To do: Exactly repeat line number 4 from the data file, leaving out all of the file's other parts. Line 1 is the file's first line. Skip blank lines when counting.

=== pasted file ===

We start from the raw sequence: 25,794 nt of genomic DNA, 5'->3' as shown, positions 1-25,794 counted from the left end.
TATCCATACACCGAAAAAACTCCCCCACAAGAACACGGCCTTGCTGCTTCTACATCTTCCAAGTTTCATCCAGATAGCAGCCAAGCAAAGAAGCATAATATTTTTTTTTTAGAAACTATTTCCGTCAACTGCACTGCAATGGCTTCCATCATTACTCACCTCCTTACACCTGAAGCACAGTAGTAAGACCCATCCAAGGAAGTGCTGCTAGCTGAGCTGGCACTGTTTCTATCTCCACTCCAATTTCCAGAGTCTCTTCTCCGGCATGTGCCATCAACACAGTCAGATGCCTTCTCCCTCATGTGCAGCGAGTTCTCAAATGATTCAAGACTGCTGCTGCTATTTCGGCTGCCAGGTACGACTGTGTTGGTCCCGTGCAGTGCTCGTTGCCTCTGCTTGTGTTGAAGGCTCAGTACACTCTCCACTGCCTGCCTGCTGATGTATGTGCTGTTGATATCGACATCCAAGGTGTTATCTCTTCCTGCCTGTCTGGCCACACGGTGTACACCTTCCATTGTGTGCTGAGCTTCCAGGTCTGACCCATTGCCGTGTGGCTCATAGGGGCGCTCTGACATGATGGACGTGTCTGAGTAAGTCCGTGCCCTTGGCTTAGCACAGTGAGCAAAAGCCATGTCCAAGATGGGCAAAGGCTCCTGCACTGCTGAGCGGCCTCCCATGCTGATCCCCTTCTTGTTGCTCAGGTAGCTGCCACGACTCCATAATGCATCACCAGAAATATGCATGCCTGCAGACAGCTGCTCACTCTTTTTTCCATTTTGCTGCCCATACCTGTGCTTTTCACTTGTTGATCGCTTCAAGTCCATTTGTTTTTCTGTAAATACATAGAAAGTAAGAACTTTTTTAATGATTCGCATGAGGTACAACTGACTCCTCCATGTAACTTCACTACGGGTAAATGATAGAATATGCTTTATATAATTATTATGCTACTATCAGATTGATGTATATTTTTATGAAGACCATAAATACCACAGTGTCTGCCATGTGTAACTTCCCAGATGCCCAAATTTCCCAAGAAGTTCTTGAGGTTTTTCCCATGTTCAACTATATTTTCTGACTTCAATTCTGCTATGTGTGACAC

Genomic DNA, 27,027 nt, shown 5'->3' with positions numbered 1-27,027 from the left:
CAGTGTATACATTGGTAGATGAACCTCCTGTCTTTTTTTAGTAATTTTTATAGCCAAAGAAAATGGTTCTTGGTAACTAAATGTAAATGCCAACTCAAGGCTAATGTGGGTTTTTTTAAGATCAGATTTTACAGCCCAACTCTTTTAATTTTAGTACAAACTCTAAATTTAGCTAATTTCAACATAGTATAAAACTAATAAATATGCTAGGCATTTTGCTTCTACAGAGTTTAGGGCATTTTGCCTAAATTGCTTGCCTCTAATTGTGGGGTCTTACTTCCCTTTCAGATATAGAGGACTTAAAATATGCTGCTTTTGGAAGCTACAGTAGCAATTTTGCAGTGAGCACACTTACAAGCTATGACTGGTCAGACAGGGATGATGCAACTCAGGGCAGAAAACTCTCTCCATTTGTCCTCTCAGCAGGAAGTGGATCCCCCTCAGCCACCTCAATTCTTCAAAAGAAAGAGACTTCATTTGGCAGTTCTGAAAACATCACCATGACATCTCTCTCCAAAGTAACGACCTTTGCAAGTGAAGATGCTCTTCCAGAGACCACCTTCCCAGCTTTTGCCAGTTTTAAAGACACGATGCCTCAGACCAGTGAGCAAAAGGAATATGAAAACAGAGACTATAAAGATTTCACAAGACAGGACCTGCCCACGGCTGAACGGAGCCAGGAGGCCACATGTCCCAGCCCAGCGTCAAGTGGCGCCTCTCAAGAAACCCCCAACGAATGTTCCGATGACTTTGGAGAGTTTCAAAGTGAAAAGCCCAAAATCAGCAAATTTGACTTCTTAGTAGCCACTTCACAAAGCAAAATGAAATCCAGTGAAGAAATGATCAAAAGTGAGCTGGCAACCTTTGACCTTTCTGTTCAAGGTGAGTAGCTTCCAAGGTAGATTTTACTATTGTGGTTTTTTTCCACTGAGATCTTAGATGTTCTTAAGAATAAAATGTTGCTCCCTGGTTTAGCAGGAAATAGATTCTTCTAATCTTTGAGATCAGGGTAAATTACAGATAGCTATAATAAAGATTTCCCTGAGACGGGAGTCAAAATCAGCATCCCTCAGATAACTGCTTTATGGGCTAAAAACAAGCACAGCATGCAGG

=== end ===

CAGTGTATACATTGGTAGATGAACCTCCTGTCTTTTTTTAGTAATTTTTATAGCCAAAGAAAATGGTTCTTGGTAACTAAATGTAAATGCCAACTCAAGGCTAATGTGGGTTTTTTTAAGATCAGATTTTACAGCCCAACTCTTTTAATTTTAGTACAAACTCTAAATTTAGCTAATTTCAACATAGTATAAAACTAATAAATATGCTAGGCATTTTGCTTCTACAGAGTTTAGGGCATTTTGCCTAAATTGCTTGCCTCTAATTGTGGGGTCTTACTTCCCTTTCAGATATAGAGGACTTAAAATATGCTGCTTTTGGAAGCTACAGTAGCAATTTTGCAGTGAGCACACTTACAAGCTATGACTGGTCAGACAGGGATGATGCAACTCAGGGCAGAAAACTCTCTCCATTTGTCCTCTCAGCAGGAAGTGGATCCCCCTCAGCCACCTCAATTCTTCAAAAGAAAGAGACTTCATTTGGCAGTTCTGAAAACATCACCATGACATCTCTCTCCAAAGTAACGACCTTTGCAAGTGAAGATGCTCTTCCAGAGACCACCTTCCCAGCTTTTGCCAGTTTTAAAGACACGATGCCTCAGACCAGTGAGCAAAAGGAATATGAAAACAGAGACTATAAAGATTTCACAAGACAGGACCTGCCCACGGCTGAACGGAGCCAGGAGGCCACATGTCCCAGCCCAGCGTCAAGTGGCGCCTCTCAAGAAACCCCCAACGAATGTTCCGATGACTTTGGAGAGTTTCAAAGTGAAAAGCCCAAAATCAGCAAATTTGACTTCTTAGTAGCCACTTCACAAAGCAAAATGAAATCCAGTGAAGAAATGATCAAAAGTGAGCTGGCAACCTTTGACCTTTCTGTTCAAGGTGAGTAGCTTCCAAGGTAGATTTTACTATTGTGGTTTTTTTCCACTGAGATCTTAGATGTTCTTAAGAATAAAATGTTGCTCCCTGGTTTAGCAGGAAATAGATTCTTCTAATCTTTGAGATCAGGGTAAATTACAGATAGCTATAATAAAGATTTCCCTGAGACGGGAGTCAAAATCAGCATCCCTCAGATAACTGCTTTATGGGCTAAAAACAAGCACAGCATGCAGG